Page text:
Editor’s note: The following article is by Graham Aikin, a former private banker who now operates his own consultancy, The Bizlinks, focusing on issues relating to social media and the wealth management sector. His views are his own but this website is grateful for permission to publish them. As always, responses are welcome.
One of the overriding concerns that both high net worth clients and their advisors regularly raise when considering whether to use social media is that of privacy.
For advisors, social media such as LinkedIn, Facebook and Twitter are an incredibly powerful tool to raise awareness of your brand and client proposition, connect with your target market and key decision-makers, and expand your professional network. For HNW individuals, depending on what they want to use it for, social media can be a great place to connect with like-minded people to exchange ideas, discuss trends, and conduct investment research, for example.
However, in this age of ever-increasing interconnectedness in the “hyper net” (which is the internet, plus wireless devices, as well as any other ways of connecting via technology) and the trend towards greater transparency and the sharing of personal information, many potential users of social media are missing out on the opportunities it provides because of a perceived concern that being online will result in the global community having access to all of your personal information or seeing you or a member of your family in a less than sober condition after an enjoyable night out.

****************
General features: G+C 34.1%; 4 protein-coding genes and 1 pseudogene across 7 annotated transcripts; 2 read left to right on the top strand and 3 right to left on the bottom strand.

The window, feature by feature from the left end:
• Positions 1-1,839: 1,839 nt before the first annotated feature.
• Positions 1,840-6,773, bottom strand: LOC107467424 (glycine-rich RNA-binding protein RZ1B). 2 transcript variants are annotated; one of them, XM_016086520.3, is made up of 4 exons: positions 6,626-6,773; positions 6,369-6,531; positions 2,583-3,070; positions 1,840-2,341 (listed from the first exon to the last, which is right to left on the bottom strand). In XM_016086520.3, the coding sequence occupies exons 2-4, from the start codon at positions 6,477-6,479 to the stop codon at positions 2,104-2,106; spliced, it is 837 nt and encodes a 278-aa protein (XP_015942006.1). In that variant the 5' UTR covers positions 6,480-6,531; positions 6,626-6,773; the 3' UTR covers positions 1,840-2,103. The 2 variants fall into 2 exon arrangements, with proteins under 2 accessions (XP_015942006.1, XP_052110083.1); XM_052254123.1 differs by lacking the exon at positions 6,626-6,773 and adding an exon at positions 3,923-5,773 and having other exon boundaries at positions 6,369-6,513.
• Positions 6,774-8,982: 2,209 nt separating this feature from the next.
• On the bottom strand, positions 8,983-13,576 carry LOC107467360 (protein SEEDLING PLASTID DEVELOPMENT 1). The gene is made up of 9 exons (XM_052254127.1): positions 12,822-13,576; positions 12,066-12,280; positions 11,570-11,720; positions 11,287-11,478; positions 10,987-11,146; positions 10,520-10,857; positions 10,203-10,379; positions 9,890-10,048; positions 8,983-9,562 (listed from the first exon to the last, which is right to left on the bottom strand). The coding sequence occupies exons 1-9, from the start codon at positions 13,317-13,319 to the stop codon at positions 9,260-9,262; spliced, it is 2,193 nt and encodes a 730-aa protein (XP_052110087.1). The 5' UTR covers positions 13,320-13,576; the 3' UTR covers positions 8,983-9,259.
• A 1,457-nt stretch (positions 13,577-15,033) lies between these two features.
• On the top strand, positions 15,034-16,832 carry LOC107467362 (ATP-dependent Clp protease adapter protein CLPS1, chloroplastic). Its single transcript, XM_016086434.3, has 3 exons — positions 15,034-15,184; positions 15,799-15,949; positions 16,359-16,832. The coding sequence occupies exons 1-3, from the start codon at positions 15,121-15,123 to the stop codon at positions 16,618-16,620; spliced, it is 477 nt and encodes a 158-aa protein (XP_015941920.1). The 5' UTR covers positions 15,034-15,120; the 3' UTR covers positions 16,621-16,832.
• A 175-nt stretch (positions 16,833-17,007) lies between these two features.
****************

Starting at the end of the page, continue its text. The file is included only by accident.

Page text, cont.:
The technology industry is acutely aware of these concerns and all the major social networks have addressed the issue by integrating a great deal of functionality on their platforms, some of which I have covered below:
LinkedIn - this network is probably the one to be least concerned about, for a number of reasons. First, the user can put as little or as much information about themselves on their profile as they wish and in any event the bulk of the information should relate to their professional rather than personal life. Secondly, the platform does not allow any users to upload anything other than a professional headshot of themselves, let alone photographs of other users. Many advisors in the private banking space do not want to share their LinkedIn connections with other users, and again these can be hidden if absolutely necessary (I would however discourage this as the spirit of LinkedIn is one of collaboration). The Settings tab also allows users to completely tailor their settings in terms of what information they will allow other users to see about them.